I have though had some childhood awareness of Dongguan’s reliance on clothing manufacture.  My ancestry can be traced back to a village in Dongguan and ten year old me remembers vaguely visiting a few smaller scale clothing factories in the region that at the time in the late 90s were already expanding rapidly.  You of course come to understand the contrasting fortunes of clothing manufacturing versus say, the more arduous and traditional agriculture industry that prevailed in the region.

Therefore I’ve long known that Made in China doesn’t necessarily equate to the sweatshops or inferior quality that perhaps people think of when faced with the label.  TAL is perhaps a stellar example of “innofacturing” – using data to drive their quest for quality and speed, as well as taking their own CSR seriously to aid productivity.  We weren’t there specifically to inspect worker’s conditions but just one look at the staff canteens, on-site dormitories, worker’s incentive charts on the walls and regular sirens for worker’s breaks, demonstrated a safe and healthy working environment.

With the finalists, we toured the factory to look at how TAL are tackling textiles waste at each stage of production.  For TAL, it of course makes business sense to save energy and resources wherever they can, to the point where fabric scraps are used to make worker’s aprons, bins and chair covers.  The factory is decked out in shirting checks and stripes.  The real savings are made at the pattern layout process where technicians are awarded monthly for their ability to fit all the pattern pieces of a garment into a length of fabric, and reducing fabric waste to just under 10%.  When I, along with the finalists tried to complete the task on the computer, we couldn’t even fit all the pieces in, let alone reduce waste.  Geometry fail.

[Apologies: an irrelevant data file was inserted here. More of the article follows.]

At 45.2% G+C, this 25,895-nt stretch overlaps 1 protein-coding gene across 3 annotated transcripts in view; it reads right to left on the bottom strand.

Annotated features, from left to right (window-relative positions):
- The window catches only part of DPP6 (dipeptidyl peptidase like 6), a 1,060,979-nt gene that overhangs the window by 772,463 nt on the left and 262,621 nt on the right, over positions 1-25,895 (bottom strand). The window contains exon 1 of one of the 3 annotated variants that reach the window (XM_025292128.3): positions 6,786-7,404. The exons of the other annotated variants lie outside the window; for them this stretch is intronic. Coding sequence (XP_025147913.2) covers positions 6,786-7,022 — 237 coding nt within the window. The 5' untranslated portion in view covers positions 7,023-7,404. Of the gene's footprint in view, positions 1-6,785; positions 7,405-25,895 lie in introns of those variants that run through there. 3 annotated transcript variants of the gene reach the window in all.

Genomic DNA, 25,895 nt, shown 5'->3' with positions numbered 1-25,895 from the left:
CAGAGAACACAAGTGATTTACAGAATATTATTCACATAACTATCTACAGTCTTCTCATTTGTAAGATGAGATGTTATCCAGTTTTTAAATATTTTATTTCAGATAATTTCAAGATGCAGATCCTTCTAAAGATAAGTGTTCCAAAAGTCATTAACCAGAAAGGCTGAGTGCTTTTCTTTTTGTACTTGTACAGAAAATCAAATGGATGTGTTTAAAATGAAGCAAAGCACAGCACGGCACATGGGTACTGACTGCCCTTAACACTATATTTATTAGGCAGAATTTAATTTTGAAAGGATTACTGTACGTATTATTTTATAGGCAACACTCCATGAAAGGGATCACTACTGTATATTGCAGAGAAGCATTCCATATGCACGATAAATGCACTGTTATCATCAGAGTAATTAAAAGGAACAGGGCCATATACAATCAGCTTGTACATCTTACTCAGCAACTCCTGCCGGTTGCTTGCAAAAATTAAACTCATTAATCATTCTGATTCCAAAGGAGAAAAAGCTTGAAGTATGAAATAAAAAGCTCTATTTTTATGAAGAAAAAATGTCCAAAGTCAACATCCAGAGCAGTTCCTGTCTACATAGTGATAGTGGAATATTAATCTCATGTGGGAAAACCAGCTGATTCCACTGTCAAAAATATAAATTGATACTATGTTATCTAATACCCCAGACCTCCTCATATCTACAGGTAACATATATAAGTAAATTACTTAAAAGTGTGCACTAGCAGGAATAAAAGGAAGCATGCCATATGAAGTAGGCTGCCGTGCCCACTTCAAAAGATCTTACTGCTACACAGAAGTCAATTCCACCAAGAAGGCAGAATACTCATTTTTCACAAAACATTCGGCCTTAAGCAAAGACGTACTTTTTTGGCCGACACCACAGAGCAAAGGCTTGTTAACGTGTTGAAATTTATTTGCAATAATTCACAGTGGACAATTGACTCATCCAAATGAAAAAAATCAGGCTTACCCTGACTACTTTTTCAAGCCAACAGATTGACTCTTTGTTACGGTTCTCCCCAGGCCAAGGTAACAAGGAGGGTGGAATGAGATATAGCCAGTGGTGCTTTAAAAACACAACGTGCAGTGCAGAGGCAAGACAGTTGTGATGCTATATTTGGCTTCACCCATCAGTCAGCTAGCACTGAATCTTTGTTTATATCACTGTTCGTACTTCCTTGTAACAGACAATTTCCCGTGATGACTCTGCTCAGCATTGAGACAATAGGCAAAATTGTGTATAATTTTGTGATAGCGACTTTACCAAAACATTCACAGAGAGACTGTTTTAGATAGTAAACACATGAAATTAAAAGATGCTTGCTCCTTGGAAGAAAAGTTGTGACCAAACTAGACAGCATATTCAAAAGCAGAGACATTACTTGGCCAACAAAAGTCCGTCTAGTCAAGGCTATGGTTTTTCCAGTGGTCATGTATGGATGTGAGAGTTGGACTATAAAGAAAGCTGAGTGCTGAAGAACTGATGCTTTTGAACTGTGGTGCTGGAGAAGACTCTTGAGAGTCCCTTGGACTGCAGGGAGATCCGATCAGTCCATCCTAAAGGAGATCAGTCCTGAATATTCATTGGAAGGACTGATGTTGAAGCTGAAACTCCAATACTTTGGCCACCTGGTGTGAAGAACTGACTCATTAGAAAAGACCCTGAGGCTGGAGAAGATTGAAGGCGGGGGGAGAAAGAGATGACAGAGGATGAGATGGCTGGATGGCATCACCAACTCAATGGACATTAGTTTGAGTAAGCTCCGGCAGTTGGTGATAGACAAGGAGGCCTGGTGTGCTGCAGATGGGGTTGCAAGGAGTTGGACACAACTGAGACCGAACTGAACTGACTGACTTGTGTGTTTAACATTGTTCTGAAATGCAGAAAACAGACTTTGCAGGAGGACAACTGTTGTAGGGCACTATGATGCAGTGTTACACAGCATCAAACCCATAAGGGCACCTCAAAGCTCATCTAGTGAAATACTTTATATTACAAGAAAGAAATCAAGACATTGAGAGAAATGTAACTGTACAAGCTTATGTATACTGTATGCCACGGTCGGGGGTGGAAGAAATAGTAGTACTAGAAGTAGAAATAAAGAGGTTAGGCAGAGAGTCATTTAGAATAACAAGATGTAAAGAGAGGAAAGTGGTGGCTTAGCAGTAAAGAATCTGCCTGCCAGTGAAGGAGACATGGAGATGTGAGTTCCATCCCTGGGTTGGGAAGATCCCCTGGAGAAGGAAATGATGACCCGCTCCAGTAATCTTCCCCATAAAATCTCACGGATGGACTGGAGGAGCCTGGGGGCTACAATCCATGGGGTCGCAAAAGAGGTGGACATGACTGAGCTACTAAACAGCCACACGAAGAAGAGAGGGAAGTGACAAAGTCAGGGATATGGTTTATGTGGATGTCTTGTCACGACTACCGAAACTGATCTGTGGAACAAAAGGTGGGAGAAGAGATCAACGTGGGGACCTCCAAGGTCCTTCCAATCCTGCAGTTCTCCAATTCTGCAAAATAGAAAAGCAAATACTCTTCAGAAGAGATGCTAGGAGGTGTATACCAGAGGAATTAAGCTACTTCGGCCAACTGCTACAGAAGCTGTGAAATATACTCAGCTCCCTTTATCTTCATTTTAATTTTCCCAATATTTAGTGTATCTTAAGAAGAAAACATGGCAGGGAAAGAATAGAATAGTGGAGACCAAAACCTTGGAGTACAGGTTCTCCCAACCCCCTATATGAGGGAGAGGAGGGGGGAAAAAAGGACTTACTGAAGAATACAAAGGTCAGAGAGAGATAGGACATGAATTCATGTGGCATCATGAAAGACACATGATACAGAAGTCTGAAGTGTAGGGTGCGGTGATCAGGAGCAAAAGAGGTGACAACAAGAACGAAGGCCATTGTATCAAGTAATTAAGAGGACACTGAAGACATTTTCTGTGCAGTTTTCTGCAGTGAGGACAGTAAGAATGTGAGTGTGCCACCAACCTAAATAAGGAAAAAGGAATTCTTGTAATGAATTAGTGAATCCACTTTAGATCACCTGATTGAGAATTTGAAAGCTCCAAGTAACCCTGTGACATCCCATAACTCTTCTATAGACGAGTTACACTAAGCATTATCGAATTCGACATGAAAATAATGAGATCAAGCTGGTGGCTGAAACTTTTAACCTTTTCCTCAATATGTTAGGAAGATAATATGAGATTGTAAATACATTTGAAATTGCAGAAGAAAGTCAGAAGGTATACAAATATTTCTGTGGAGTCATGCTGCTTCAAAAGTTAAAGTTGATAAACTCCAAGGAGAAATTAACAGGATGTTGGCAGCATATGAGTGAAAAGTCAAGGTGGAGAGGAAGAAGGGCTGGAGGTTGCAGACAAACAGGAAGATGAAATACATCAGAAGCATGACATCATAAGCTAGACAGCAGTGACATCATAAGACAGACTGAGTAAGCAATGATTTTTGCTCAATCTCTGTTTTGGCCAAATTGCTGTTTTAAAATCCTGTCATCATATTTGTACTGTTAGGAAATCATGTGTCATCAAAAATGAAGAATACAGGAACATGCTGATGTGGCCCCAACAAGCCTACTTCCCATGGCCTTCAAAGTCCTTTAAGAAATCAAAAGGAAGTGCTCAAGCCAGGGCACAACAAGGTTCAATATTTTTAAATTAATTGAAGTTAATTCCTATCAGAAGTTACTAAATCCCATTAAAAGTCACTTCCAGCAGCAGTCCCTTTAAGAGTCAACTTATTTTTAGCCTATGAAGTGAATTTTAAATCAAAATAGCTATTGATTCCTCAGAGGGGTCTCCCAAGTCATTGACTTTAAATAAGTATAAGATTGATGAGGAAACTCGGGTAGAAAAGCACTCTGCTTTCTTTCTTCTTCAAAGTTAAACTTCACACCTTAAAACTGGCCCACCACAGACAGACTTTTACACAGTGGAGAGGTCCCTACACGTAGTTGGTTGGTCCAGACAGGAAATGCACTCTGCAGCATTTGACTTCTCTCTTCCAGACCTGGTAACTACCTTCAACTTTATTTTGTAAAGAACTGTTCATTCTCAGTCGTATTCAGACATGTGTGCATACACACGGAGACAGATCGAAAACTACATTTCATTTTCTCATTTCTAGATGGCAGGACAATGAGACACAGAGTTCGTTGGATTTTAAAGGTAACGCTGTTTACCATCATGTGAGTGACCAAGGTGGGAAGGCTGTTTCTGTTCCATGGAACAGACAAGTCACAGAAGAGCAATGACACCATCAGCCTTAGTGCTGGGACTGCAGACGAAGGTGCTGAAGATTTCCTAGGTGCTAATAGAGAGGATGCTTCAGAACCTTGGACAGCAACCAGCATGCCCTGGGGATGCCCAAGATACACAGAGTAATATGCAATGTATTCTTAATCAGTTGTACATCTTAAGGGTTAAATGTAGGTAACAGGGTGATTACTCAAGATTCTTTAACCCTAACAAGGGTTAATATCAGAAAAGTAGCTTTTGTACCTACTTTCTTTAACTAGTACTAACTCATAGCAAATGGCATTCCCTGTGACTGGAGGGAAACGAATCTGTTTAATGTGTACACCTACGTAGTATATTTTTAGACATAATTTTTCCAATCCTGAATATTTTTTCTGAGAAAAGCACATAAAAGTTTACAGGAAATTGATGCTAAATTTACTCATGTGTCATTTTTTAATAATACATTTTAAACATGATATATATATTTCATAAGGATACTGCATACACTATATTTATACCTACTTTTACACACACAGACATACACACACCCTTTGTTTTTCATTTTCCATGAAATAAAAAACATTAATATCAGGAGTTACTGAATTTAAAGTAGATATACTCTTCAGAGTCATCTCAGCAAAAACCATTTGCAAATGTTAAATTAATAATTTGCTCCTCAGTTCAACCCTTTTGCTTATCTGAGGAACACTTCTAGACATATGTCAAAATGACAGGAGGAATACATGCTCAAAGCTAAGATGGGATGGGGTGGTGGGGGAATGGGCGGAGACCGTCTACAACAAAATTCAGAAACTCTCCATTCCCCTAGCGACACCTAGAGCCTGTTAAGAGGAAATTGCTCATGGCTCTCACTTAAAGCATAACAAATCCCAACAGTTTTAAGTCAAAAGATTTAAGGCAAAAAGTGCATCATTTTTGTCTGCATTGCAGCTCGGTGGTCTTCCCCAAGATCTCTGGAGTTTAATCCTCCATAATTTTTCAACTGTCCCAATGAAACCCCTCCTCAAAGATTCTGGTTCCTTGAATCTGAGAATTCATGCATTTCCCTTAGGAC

patterncuttingOur failed attempt versus the pattern perfect minimal-waste pattern cutting solution.  







In addition, water used to wash and steam fabrics along the way is recycled back through to the water systems of the dormitories and textiles waste from the cutting process is sent off to be reprocessed into another fabric.  Quality checks are firmly implemented at several stages of the process, to ensure that there aren’t any product ‘rejects’ at the end of the manufacturing line.  If there are for instance, any defects found in the fabric, then they are mended or turned into seams/pockets to prevent any wastage.

At the end of the day though, the finalists were given the opportunity to present further proposals to minimise waste to the people at TAL.  Specifically in the packaging process*, which sees most of TAL’s shirts wrapped up in a mass of tissue paper, cardboard, ribbon and plastic.  Simple solutions such as rolling the shirts, as opposed to folding them, could reduce energy and waste in packaging.  On the part of TAL, there seemed to be a genuine intent to listen to suggestions, especially when it came to the dealing of waste in energy and materials.

*By the by, I now know why it is I’m so rubbish at ironing Steve’s shirts.  It’s because I’m not an obsessive crease-freak like the packers at TAL, who get every seam and box pleat super sharp.